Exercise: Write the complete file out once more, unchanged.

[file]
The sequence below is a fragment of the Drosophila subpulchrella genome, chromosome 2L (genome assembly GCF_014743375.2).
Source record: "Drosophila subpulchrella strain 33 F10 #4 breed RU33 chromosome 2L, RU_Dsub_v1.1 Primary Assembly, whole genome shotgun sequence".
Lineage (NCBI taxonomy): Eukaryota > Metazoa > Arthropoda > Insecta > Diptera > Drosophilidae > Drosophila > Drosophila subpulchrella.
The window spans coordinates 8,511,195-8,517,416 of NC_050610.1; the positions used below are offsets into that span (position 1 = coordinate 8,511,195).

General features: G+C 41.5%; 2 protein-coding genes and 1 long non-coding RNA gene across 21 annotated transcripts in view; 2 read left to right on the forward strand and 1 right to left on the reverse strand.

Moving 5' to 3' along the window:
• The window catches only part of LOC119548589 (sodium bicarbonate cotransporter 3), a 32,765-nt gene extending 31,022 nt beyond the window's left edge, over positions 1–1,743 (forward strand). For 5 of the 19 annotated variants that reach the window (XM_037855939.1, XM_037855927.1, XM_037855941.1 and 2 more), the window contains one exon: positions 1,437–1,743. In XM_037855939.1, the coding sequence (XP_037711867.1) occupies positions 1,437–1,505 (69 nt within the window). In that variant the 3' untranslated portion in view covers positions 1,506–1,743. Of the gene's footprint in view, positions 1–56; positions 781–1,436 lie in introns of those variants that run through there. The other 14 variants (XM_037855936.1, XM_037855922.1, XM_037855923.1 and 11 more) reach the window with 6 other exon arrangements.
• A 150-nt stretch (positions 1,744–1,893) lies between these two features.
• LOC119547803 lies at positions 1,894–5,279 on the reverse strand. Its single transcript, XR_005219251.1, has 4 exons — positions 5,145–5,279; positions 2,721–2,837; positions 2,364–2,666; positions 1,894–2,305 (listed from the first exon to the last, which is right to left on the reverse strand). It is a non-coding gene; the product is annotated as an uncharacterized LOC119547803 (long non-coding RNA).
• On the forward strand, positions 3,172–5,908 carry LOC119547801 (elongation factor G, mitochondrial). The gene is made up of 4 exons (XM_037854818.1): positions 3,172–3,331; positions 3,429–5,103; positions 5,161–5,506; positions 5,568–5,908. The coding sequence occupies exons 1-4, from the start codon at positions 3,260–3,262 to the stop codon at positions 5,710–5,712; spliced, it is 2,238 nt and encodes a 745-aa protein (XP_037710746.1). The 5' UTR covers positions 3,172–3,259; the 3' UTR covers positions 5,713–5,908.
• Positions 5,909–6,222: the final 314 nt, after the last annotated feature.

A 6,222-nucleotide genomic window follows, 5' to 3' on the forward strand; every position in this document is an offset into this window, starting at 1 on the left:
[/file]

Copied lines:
The sequence below is a fragment of the Drosophila subpulchrella genome, chromosome 2L (genome assembly GCF_014743375.2).
Source record: "Drosophila subpulchrella strain 33 F10 #4 breed RU33 chromosome 2L, RU_Dsub_v1.1 Primary Assembly, whole genome shotgun sequence".
Lineage (NCBI taxonomy): Eukaryota > Metazoa > Arthropoda > Insecta > Diptera > Drosophilidae > Drosophila > Drosophila subpulchrella.
The window spans coordinates 8,511,195-8,517,416 of NC_050610.1; the positions used below are offsets into that span (position 1 = coordinate 8,511,195).

General features: G+C 41.5%; 2 protein-coding genes and 1 long non-coding RNA gene across 21 annotated transcripts in view; 2 read left to right on the forward strand and 1 right to left on the reverse strand.

Moving 5' to 3' along the window:
• The window catches only part of LOC119548589 (sodium bicarbonate cotransporter 3), a 32,765-nt gene extending 31,022 nt beyond the window's left edge, over positions 1–1,743 (forward strand). For 5 of the 19 annotated variants that reach the window (XM_037855939.1, XM_037855927.1, XM_037855941.1 and 2 more), the window contains one exon: positions 1,437–1,743. In XM_037855939.1, the coding sequence (XP_037711867.1) occupies positions 1,437–1,505 (69 nt within the window). In that variant the 3' untranslated portion in view covers positions 1,506–1,743. Of the gene's footprint in view, positions 1–56; positions 781–1,436 lie in introns of those variants that run through there. The other 14 variants (XM_037855936.1, XM_037855922.1, XM_037855923.1 and 11 more) reach the window with 6 other exon arrangements.
• A 150-nt stretch (positions 1,744–1,893) lies between these two features.
• LOC119547803 lies at positions 1,894–5,279 on the reverse strand. Its single transcript, XR_005219251.1, has 4 exons — positions 5,145–5,279; positions 2,721–2,837; positions 2,364–2,666; positions 1,894–2,305 (listed from the first exon to the last, which is right to left on the reverse strand). It is a non-coding gene; the product is annotated as an uncharacterized LOC119547803 (long non-coding RNA).
• On the forward strand, positions 3,172–5,908 carry LOC119547801 (elongation factor G, mitochondrial). The gene is made up of 4 exons (XM_037854818.1): positions 3,172–3,331; positions 3,429–5,103; positions 5,161–5,506; positions 5,568–5,908. The coding sequence occupies exons 1-4, from the start codon at positions 3,260–3,262 to the stop codon at positions 5,710–5,712; spliced, it is 2,238 nt and encodes a 745-aa protein (XP_037710746.1). The 5' UTR covers positions 3,172–3,259; the 3' UTR covers positions 5,713–5,908.
• Positions 5,909–6,222: the final 314 nt, after the last annotated feature.

A 6,222-nucleotide genomic window follows, 5' to 3' on the forward strand; every position in this document is an offset into this window, starting at 1 on the left: